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Teams Have Come Back From A 3-1 Deficit In The World Series. Here’s How.

Here’s how the teams that did it accomplished this not-easy feat.

The Tigers’ Mickey Lolich pitches against the St. Louis Cardinals in the 1968 World Series.
Focus On Sport/Getty Images

The Cubs must win three straight games in order to come back and win the 2016 World Series.

This, of course, you know. The Cubs have, in fact, done this often in 2016: 16 different times during the regular season, they won at least three straight games. And, the Indians lost three straight seven different times in 2016 — three was their longest losing streak of the season.

Of course, doing this sort of thing in the World Series is far different than taking three in a row from, say, the Reds or Brewers.

Five times in World Series history, a team has accomplished what the Cubs are setting out to do. (For this discussion I’m going to skip over the 1903 World Series, the very first one, which was a best-of-nine. The Red Sox went down three games to one and then won four straight to take the series.)

Here’s how the five previous teams accomplished this difficult feat.

1925: Pittsburgh Pirates over Washington Senators

The Pirates were playing in just their third World Series and first since 1909. The Bucs (back then, they were often nicknamed “Corsairs”) broke open a tied Game 5 by scoring four runs in the last three innings to win 6-3 at Washington.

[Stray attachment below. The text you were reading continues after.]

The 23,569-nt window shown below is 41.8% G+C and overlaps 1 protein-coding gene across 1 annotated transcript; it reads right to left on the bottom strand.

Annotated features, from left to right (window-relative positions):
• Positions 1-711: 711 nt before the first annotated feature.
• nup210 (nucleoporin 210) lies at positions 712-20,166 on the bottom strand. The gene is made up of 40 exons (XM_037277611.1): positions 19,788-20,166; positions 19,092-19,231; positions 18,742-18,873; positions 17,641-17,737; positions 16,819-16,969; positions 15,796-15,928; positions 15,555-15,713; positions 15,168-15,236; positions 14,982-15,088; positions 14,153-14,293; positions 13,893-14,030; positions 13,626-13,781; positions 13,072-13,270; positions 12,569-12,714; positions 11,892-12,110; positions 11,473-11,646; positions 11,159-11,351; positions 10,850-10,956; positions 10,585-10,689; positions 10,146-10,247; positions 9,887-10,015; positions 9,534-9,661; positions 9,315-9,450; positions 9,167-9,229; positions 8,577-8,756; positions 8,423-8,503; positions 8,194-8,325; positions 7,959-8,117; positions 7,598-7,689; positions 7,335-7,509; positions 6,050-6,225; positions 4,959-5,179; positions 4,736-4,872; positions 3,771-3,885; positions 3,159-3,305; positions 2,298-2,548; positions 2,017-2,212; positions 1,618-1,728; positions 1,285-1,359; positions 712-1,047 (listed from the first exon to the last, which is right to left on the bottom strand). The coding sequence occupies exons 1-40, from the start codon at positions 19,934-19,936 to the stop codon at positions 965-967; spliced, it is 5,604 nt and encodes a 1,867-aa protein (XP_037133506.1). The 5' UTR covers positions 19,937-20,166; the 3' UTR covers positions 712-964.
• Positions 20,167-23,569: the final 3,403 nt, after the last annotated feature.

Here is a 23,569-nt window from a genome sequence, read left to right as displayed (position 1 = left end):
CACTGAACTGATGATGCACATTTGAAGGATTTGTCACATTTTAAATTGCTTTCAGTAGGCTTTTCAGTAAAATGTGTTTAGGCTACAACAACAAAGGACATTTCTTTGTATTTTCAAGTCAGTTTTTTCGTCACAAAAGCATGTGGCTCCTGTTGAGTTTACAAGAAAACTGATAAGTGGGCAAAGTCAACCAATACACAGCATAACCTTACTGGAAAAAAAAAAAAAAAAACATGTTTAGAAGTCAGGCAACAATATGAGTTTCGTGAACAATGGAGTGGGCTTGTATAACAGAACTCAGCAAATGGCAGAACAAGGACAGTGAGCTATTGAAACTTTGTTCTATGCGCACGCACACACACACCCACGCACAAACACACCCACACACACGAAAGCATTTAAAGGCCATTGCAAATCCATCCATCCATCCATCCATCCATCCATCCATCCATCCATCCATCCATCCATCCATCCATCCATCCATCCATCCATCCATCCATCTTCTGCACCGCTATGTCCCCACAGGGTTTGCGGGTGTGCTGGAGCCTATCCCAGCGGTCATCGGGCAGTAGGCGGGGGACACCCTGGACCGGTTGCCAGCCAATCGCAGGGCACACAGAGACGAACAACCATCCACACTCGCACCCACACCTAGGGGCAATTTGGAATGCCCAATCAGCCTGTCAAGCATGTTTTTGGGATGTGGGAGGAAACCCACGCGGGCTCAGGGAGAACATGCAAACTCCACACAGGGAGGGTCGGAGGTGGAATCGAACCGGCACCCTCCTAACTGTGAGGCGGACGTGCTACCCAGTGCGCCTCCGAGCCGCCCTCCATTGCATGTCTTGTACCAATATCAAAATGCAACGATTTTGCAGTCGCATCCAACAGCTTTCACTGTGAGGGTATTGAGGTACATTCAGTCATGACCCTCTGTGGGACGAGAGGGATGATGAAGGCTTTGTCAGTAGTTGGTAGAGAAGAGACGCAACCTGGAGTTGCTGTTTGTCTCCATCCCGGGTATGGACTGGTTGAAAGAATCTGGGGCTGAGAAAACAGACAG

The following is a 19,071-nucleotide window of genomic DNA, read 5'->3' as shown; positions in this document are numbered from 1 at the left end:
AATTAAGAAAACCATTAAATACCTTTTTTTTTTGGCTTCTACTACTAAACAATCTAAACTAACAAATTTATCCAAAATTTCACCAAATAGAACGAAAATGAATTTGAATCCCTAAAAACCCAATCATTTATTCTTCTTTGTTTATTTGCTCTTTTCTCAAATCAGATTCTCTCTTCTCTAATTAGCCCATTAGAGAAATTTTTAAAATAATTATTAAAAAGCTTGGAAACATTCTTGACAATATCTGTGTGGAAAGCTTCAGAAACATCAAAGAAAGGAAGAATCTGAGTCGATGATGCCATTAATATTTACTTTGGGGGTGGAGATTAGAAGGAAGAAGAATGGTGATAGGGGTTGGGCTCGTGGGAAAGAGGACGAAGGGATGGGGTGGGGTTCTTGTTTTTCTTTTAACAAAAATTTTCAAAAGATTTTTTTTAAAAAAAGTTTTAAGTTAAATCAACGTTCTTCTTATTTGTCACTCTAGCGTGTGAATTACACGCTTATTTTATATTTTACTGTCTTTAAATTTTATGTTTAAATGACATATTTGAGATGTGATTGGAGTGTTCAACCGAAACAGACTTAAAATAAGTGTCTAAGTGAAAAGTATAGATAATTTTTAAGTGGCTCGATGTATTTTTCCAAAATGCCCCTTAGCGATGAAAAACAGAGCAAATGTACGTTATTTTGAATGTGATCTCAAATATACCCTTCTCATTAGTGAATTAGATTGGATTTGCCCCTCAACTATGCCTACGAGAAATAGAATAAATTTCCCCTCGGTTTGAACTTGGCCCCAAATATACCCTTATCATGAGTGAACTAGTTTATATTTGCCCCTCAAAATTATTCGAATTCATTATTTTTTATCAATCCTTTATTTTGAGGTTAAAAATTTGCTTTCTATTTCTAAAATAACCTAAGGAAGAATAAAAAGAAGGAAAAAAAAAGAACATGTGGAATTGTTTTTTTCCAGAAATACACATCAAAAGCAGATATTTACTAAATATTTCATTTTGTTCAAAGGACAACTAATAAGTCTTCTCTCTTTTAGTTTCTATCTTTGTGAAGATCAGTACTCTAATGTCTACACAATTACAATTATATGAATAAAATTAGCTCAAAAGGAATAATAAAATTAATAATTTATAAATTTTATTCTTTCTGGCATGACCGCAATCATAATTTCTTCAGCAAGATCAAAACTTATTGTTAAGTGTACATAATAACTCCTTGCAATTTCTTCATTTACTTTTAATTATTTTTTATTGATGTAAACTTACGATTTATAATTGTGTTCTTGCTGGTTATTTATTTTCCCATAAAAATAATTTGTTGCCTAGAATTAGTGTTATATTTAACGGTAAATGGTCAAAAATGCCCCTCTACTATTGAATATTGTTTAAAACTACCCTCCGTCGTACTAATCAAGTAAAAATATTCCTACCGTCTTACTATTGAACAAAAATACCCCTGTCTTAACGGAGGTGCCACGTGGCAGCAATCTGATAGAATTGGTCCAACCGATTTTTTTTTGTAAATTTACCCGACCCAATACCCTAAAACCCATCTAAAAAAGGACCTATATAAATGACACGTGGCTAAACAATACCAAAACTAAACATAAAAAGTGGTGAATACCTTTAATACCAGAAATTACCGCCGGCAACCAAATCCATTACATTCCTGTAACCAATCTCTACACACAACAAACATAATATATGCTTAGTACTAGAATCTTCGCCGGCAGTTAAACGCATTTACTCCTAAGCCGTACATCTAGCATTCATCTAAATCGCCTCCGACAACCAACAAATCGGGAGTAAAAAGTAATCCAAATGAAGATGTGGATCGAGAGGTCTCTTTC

They then went home for the final two games. Game 6 was a tight, 3-2 affair and the Senators took a 7-6 lead into the bottom of the eighth in Game 7. The first two Pirates were easy outs, then Earl Smith doubled off Senators ace Walter Johnson. Another double scored pinch-runner Emil Yde to tie the game. In modern baseball a reliever comes in, but not back then -- Johnson continued. Roger Peckinpaugh -- who made eight (!) errors in that series, then committed a throwing error on a ball that might have ended the inning. Instead the bases were loaded and future Cub Kiki Cuyler doubled in two runs, the eventual game-winners.

1958: New York Yankees over Milwaukee Braves

The Braves had defeated the Yankees in the previous year’s World Series and were one game from making it two straight over the Bronx Bombers. Bob Turley threw a five-hit shutout in Game 5, and then the series went back to Milwaukee for Games 6 and 7.

Game 6 went to the bottom of the ninth tied, and Yankees reliever Ryne Duren (after whom Ryne Sandberg is named, incidentally), who was kind of the Andrew Miller of his time, was in his third inning of relief. He struck out the side and the game went to extras. Gil McDougald led off the 10th with a home run, and three singles made it 4-2 Yankees. That extra run would prove to be important, as the Braves scored a run and Hank Aaron, who had singled in that run, went to third with two out, but was stranded.

The Yankees broke open a 2-2 tie in the eighth inning of Game 7. Elston Howard gave the Yankees a lead with an RBI single, and after another hit, Bill Skowron put the game out of reach with a three-run homer.

The Yankees were the first team to make this comeback with two road wins.

1968: Detroit Tigers over St. Louis Cardinals

This was the Mickey Lolich series. Lolich, who’d been overshadowed by his teammate Denny McLain’s 31-win season that year, threw a complete-game win in Game 2. With the Tigers down three games to one, he gave up three runs to the Cardinals in the first inning of Game 5 — and then allowed just six hits the rest of the way in finishing another CG win, 5-3.